And with that, I think that we are done.
Having analyzed a flan that doesn’t have a pastry case, it is now time to look at flans with pastry cases.
Is pastry a known dog killer?
Fresh fruit flan
Flans that contain fresh fruit are incredibly popular.
And I have looked at one of the best loved recipes.
A fresh fruit flan has three pieces to it- fruit, pastry/ crust and filling.
Before I talk about the fruit that sits on top of the I will talk about the pastry.
The ingredients for the pastry include flour, sugar, egg, baking soda and butter.
None of these ingredients are toxic to dogs and even the baking soda shouldn’t trouble your dog.
Baking soda is toxic but your dog would need to ingest much larger quantities than there are in pastry.
Baking soda can be put to many good uses with your dog but the golden rule is to only use it for external uses.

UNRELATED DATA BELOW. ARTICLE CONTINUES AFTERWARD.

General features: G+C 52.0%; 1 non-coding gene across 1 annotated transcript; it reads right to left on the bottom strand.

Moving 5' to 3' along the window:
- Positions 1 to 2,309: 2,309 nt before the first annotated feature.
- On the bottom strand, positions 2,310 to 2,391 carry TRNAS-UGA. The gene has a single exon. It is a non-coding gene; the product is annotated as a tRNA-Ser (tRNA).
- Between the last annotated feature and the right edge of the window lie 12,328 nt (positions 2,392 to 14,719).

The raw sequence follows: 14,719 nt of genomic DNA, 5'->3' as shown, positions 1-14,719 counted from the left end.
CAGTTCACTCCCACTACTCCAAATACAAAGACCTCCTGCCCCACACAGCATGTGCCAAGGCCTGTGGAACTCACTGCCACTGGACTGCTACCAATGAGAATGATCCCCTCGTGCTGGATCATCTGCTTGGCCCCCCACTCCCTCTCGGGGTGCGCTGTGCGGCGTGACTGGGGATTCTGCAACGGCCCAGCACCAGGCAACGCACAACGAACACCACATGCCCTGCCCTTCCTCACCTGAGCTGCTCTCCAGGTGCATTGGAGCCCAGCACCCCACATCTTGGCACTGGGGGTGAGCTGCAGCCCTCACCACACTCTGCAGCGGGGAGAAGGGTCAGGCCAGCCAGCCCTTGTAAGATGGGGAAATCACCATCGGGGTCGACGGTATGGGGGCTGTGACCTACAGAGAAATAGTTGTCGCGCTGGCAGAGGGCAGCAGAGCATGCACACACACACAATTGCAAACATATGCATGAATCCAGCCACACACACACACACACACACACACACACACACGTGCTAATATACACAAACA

All the ingredients for the filling are very unhealthy for your dog but your dog won’t be poisoned.
The ingredients in the recipe that I’m looking at include cream cheese, sugar and vanilla extract.
Sugar and vanilla extract have already been discussed.
Cream cheese is so unhealthy because about 34% of it is pure fat.
It has about the same number of calories as heavy cream- just to place it in some kind of context.
And finally the topping.
Most fruits are great vitamin and mineral boosts for your dog.
But remember that they are very high in sugar and so your dog shouldn’t be eating large quantities of any fruit.